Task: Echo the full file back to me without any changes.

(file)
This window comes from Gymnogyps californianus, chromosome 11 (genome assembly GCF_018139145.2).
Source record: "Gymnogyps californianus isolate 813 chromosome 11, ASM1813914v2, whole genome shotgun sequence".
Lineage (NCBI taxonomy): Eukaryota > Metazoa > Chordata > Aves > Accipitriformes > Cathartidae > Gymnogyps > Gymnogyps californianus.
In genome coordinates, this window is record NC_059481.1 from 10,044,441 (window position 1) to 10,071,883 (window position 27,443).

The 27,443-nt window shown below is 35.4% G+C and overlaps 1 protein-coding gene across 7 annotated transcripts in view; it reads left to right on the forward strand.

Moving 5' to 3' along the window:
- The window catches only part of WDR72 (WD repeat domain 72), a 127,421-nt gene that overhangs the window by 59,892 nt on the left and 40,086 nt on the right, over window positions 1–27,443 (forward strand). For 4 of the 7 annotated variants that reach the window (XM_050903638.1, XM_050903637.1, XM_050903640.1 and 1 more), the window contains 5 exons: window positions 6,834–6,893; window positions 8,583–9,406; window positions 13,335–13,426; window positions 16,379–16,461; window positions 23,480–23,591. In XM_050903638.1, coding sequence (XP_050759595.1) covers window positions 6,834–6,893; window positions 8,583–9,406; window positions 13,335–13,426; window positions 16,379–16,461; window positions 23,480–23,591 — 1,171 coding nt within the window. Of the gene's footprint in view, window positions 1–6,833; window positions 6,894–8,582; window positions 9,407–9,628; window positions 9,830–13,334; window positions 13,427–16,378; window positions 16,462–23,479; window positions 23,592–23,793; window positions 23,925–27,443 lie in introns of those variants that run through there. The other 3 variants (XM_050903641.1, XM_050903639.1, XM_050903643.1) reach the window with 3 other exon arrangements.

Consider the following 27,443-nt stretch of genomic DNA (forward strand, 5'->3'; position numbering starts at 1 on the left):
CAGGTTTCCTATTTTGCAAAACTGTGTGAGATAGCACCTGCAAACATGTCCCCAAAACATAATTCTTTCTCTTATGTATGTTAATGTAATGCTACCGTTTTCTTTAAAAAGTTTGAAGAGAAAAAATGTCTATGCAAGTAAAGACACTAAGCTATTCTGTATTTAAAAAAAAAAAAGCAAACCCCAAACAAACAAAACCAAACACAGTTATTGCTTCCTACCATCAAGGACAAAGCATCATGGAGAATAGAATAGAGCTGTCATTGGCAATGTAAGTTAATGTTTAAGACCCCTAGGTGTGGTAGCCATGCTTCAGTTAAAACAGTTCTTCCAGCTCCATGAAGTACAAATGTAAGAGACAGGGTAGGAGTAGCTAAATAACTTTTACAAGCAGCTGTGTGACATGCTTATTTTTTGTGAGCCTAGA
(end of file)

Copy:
This window comes from Gymnogyps californianus, chromosome 11 (genome assembly GCF_018139145.2).
Source record: "Gymnogyps californianus isolate 813 chromosome 11, ASM1813914v2, whole genome shotgun sequence".
Lineage (NCBI taxonomy): Eukaryota > Metazoa > Chordata > Aves > Accipitriformes > Cathartidae > Gymnogyps > Gymnogyps californianus.
In genome coordinates, this window is record NC_059481.1 from 10,044,441 (window position 1) to 10,071,883 (window position 27,443).

The 27,443-nt window shown below is 35.4% G+C and overlaps 1 protein-coding gene across 7 annotated transcripts in view; it reads left to right on the forward strand.

Moving 5' to 3' along the window:
- The window catches only part of WDR72 (WD repeat domain 72), a 127,421-nt gene that overhangs the window by 59,892 nt on the left and 40,086 nt on the right, over window positions 1–27,443 (forward strand). For 4 of the 7 annotated variants that reach the window (XM_050903638.1, XM_050903637.1, XM_050903640.1 and 1 more), the window contains 5 exons: window positions 6,834–6,893; window positions 8,583–9,406; window positions 13,335–13,426; window positions 16,379–16,461; window positions 23,480–23,591. In XM_050903638.1, coding sequence (XP_050759595.1) covers window positions 6,834–6,893; window positions 8,583–9,406; window positions 13,335–13,426; window positions 16,379–16,461; window positions 23,480–23,591 — 1,171 coding nt within the window. Of the gene's footprint in view, window positions 1–6,833; window positions 6,894–8,582; window positions 9,407–9,628; window positions 9,830–13,334; window positions 13,427–16,378; window positions 16,462–23,479; window positions 23,592–23,793; window positions 23,925–27,443 lie in introns of those variants that run through there. The other 3 variants (XM_050903641.1, XM_050903639.1, XM_050903643.1) reach the window with 3 other exon arrangements.

Consider the following 27,443-nt stretch of genomic DNA (forward strand, 5'->3'; position numbering starts at 1 on the left):
CAGGTTTCCTATTTTGCAAAACTGTGTGAGATAGCACCTGCAAACATGTCCCCAAAACATAATTCTTTCTCTTATGTATGTTAATGTAATGCTACCGTTTTCTTTAAAAAGTTTGAAGAGAAAAAATGTCTATGCAAGTAAAGACACTAAGCTATTCTGTATTTAAAAAAAAAAAAGCAAACCCCAAACAAACAAAACCAAACACAGTTATTGCTTCCTACCATCAAGGACAAAGCATCATGGAGAATAGAATAGAGCTGTCATTGGCAATGTAAGTTAATGTTTAAGACCCCTAGGTGTGGTAGCCATGCTTCAGTTAAAACAGTTCTTCCAGCTCCATGAAGTACAAATGTAAGAGACAGGGTAGGAGTAGCTAAATAACTTTTACAAGCAGCTGTGTGACATGCTTATTTTTTGTGAGCCTAGA